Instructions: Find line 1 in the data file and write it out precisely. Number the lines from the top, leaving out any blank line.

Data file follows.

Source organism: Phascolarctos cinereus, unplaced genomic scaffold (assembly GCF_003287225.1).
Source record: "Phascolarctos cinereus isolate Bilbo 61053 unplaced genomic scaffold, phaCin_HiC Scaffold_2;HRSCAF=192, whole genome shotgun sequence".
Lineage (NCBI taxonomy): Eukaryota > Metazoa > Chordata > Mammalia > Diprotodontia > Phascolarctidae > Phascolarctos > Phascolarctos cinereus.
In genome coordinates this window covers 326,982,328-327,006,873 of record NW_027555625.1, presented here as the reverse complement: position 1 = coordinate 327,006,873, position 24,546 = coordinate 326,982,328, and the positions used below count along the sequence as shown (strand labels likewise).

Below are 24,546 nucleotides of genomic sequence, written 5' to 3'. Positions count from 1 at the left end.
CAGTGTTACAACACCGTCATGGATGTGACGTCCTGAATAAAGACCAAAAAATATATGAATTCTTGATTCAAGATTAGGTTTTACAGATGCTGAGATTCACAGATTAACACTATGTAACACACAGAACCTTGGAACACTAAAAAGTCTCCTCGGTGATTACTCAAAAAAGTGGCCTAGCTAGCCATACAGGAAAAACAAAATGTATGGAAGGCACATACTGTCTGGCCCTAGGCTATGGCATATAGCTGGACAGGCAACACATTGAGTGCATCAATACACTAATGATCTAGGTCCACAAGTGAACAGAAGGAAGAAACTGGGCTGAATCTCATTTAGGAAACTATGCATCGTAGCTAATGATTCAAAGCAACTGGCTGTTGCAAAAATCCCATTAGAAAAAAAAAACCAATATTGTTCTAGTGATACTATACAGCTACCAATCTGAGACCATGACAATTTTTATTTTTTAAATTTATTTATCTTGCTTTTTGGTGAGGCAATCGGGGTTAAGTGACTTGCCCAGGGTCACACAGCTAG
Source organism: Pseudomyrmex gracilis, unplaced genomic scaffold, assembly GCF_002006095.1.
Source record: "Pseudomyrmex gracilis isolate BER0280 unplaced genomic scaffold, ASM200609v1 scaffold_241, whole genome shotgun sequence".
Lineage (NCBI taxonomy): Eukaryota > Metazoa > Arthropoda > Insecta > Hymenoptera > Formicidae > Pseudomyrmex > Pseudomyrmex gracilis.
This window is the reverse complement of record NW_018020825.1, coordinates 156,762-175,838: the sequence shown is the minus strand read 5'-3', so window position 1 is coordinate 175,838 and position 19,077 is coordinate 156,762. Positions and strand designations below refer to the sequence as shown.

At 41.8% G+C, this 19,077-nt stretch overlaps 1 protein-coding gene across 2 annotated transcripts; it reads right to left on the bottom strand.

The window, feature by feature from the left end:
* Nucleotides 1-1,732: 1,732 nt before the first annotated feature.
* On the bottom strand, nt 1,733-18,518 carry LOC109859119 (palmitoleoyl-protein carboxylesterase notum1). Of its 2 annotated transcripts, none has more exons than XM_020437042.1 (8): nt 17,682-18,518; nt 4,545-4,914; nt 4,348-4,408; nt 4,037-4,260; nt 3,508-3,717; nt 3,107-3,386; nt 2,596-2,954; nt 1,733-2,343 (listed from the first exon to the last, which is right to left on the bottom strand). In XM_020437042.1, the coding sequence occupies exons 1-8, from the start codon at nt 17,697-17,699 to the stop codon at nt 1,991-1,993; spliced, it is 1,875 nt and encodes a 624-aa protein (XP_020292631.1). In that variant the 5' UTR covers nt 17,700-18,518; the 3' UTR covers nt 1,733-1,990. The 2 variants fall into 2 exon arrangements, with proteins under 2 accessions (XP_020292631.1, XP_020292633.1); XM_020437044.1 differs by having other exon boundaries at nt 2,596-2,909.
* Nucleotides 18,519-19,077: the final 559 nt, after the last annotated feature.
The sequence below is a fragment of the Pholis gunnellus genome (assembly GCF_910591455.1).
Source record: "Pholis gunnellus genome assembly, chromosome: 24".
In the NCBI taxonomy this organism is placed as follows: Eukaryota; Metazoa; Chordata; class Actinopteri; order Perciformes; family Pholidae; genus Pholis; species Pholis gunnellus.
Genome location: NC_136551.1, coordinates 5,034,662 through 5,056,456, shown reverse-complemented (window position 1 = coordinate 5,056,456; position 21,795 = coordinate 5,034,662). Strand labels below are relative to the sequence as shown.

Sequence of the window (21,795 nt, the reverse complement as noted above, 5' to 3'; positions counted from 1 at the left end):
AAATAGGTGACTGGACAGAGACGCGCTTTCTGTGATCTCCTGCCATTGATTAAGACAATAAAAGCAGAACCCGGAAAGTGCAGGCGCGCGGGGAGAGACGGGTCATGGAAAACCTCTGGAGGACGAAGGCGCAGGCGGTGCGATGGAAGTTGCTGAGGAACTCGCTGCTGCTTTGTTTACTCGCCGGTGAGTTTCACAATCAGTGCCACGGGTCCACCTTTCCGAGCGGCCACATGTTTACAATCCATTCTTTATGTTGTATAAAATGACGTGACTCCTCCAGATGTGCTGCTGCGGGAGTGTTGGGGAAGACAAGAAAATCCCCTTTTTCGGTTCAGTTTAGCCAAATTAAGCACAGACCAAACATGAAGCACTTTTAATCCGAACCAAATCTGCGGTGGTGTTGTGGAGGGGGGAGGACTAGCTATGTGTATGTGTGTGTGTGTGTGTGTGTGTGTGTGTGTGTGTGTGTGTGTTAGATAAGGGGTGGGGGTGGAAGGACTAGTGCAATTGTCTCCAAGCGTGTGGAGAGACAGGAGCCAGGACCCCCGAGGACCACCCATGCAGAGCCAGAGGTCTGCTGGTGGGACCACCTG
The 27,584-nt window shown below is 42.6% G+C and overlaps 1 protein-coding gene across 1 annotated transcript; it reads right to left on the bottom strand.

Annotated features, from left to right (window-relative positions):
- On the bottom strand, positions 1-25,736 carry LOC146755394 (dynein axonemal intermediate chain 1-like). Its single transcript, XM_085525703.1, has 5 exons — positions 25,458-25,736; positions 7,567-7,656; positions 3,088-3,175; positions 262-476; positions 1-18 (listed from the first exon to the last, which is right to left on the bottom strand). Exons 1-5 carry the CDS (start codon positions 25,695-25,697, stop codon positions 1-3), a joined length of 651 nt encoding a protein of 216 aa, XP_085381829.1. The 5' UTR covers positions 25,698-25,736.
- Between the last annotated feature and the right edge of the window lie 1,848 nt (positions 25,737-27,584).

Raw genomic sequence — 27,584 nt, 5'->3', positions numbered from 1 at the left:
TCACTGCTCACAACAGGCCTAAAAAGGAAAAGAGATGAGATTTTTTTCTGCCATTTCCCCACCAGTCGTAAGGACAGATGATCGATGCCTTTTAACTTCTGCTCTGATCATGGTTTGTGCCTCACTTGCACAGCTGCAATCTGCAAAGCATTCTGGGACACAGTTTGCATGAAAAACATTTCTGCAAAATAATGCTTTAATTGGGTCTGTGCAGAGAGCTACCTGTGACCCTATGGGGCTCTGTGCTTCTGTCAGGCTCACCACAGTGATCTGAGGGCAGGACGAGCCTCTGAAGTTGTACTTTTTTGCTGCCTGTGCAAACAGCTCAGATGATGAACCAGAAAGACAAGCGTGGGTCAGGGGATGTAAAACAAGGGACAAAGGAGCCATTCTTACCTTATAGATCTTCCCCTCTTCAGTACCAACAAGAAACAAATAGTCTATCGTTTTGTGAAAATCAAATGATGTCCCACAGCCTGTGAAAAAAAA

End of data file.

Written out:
Source organism: Phascolarctos cinereus, unplaced genomic scaffold (assembly GCF_003287225.1).